"Tony's Wife" by Adriana Trigiani; Harper (496 pages, $28.99)
Adriana Trigiani offers a charming look at midcentury Italian-American family life and a humorous glimpse into the travails of celebrity with "Tony's Wife," the decades-spanning tale of debonair crooner Tony Arma (born Saverio Armandonada) and plucky singer-songwriter Chiara (Chi Chi) Donatelli.
Tony and Chi Chi, from working-class backgrounds, meet in the big band era as he's becoming a star. They team up professionally, finding success, friendship and, eventually, love. They get married, despite his womanizing ways, during World War II. Estranged from his macho father, Tony can't forgive family-focused Chi Chi for letting his parents see their twin baby daughters before he's home from the war. Chi Chi endures far more unforgivable actions on Tony's part, as well as a truly horrible tragedy. Along the way, there are encounters with Dinah Shore, Johnny Carson and a toupee maker named Sy Warmflash of Samson's of Fifth Avenue. Through it all, Chi Chi remains resilient, clever and hardworking, refusing to be a victim.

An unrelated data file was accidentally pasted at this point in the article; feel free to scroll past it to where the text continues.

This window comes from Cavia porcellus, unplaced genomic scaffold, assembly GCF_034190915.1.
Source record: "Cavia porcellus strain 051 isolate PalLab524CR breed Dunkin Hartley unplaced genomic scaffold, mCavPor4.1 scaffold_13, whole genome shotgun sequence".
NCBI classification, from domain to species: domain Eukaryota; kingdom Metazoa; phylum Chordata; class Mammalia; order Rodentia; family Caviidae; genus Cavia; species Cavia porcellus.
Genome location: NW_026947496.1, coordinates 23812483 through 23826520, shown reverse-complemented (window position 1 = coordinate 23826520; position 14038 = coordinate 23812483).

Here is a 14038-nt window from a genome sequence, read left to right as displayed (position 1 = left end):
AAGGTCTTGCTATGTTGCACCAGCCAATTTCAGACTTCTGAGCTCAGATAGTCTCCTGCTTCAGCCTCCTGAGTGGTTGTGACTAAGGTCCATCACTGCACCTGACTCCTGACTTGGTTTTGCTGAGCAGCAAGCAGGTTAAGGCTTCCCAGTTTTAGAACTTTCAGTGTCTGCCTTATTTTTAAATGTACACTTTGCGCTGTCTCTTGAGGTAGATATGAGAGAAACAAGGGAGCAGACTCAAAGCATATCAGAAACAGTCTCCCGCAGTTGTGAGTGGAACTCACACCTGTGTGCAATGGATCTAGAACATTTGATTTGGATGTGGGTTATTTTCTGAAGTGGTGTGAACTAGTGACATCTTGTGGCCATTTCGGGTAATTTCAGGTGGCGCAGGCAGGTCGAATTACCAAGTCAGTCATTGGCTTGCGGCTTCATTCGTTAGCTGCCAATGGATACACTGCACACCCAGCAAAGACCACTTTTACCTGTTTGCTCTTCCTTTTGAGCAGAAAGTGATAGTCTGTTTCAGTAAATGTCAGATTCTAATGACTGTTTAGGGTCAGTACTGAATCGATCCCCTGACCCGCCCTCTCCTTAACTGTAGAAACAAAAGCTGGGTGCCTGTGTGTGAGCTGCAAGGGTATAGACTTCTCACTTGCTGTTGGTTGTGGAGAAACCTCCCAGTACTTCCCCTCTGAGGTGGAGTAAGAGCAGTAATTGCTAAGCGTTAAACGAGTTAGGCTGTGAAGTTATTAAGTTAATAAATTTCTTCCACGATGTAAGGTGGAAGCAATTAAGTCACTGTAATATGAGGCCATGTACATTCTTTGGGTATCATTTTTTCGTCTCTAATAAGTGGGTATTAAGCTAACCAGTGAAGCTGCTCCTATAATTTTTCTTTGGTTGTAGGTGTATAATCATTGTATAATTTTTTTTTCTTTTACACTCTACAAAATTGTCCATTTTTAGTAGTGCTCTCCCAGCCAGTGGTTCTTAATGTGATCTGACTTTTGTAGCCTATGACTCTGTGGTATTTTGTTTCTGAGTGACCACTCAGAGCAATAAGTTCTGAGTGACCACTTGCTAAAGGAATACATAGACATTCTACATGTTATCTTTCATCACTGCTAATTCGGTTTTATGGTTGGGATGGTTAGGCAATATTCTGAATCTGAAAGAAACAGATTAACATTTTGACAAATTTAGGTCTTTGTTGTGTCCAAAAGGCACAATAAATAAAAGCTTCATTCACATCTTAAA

A few scenes drag (a tawdry hotel encounter with an old crush, a long-winded deathbed confession). But "Tony's Wife" shows the rewards and regrets of a long life, and offers the lesson that "happiness is all about accepting what's enough."
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